I don’t like the myth of the ‘romantic artist’, the idea of musicians or poets or painters being magical individuals blessed with talent; I could talk about why not for ages. But Michael Eugene Archer, AKA D’Angelo, born in Richmond, Virginia in 1974, started playing piano age 4, self-produced first solo album aged 20, masterminded Voodoo age 25, then (seemingly, allegedly) went crazy and disappeared because he objected to being objectified for his abs rather than revered for his music and who hasn’t released an album since and only just started playing live again last year, seems like he might be the real deal. He’s certainly not your everyday common or garden pop star.

Voodoo is a strange beast. I bought it almost as soon as it came out, intrigued by salivating hyperbole emanating from critics who talked about it as being an instant soul/jazz/funk/roots/R&B/whatever classic, who placed it in a lineage with Marvin Gaye and Isaac Hayes and Aretha Franklin and Stevie Wonder and Prince and Sly & The Family Stone and Funkadelic and Miles Davis and Jimi Hendrix – no expectation or pressure there then.

The copious sleevenotes, and even more copious musicological analysis you can find online, explain exactly how much of an influence the likes of Sly, Prince, Jimi, Stevie, and Marvin etc were on D’Angelo during the record’s gestation, but for the most part Voodoo sounds like nothing so much as itself. For a start, it’s a record very much about vibe and groove rather than about tunes – I was expecting melodies like Stevie Wonder’s on first listen and was confused and disappointed when they didn’t emerge. D’Angelo absorbed the musical lessons of his idols, and used what he learnt to create something different. As a result, Voodoo is hard to categorise; I think of it and use it more like a jazz album than a collection of songs qua songs.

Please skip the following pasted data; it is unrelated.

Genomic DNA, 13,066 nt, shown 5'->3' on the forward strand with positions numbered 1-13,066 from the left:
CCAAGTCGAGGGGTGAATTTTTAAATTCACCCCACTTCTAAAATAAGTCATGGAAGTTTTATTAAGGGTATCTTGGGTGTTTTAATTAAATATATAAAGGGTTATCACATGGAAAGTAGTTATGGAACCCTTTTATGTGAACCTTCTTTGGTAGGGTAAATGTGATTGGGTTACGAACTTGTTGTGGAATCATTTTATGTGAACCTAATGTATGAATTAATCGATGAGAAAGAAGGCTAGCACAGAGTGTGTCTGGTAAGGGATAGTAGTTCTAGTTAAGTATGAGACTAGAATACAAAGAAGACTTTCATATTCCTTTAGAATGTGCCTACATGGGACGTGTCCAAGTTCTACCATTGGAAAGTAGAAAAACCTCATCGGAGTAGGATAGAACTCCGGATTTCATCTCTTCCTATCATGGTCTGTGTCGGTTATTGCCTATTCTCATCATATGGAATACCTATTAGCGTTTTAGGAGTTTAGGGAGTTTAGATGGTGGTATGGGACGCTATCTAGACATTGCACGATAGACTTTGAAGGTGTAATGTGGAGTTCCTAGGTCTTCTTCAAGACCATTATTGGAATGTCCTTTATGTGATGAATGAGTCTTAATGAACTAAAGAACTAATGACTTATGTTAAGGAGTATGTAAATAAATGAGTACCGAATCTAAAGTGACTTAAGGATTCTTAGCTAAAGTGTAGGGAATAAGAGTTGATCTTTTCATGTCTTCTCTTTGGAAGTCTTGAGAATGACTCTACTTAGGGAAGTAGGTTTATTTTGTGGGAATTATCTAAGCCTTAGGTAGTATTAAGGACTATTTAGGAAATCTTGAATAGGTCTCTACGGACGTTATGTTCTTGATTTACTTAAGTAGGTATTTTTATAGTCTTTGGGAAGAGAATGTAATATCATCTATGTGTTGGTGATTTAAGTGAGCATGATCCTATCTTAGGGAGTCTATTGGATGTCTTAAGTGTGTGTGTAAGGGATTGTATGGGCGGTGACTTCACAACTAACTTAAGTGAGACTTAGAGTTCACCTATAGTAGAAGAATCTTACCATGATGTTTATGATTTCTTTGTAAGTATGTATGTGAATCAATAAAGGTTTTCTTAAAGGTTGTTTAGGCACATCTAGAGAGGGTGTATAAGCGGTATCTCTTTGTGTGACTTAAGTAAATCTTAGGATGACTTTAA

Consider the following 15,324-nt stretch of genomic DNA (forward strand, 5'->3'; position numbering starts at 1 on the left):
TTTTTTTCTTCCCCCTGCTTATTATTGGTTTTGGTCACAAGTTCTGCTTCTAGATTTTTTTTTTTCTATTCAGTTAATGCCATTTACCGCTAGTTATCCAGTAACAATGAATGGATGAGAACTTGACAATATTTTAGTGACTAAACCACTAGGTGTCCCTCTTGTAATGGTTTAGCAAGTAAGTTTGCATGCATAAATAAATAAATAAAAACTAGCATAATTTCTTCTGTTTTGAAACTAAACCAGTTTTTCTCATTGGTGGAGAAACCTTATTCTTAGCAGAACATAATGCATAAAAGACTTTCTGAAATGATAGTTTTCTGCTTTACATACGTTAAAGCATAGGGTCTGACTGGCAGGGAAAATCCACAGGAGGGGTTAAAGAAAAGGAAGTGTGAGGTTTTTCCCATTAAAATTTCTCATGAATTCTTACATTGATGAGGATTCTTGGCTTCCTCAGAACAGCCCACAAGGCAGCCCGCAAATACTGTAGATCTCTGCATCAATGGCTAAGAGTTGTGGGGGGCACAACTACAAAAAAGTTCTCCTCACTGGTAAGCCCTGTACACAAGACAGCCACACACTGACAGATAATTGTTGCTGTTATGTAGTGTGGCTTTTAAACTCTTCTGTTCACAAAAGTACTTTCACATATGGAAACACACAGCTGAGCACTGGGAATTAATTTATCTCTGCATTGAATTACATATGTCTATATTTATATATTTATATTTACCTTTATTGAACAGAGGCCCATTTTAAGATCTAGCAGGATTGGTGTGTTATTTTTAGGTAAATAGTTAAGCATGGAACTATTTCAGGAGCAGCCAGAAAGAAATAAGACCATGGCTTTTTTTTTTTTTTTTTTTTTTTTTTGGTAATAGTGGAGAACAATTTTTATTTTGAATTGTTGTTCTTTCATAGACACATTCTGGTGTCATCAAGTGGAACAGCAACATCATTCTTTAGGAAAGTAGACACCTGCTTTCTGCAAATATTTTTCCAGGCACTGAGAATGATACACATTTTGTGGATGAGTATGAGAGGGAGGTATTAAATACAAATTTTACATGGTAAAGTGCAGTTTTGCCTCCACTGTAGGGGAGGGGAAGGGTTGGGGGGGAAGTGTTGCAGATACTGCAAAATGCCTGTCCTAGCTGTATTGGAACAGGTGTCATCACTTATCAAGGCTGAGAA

Recorded on vintage analogue gear at Hendrix’s Electric Lady studio, musically Voodoo is comprised of languid, behind-the-beat drum patterns (courtesy of ?uestlove) and languorous basslines, which are up front and centre like hip hop beats. Above and behind this there are taut, high-up-the-chest guitar lines and riffs, woozy horns, indolent piano and organs, plus scratching, studio FX and chatter. The instruments were apparently recorded almost entirely live in a room, with barely any overdubs.

There are plenty of overdubs on D’Angelo’s vocals, though, as his voice floats over the top of everything else, harmonising with himself almost impenetrably, lyrics hard to discern but mood pretty easy to ascertain. He sings about sex, faith, and love, admonishes the greedy, prays for this son, the vocal melodies less recognisable as songs than understandable as blissful incantations.

Voodoo is world away from the modern digital R&B it was contemporaneous to. Is it better? Not necessarily – the likes of Aaliyah produced some sublime, heart-stopping music – but it is different. As indulgent as an album can possibly be, it is incredibly long, focussed to the point of myopia, obsessed with intangible notions like authenticity and spirit and soul. I go through periods where I get obsessed with it, with unravelling its secrets (and it does feel like it contains secrets), and then I put it away again and forget about it for a year or three or five. Because how often can you find the time and space and mood to listen to a record like this?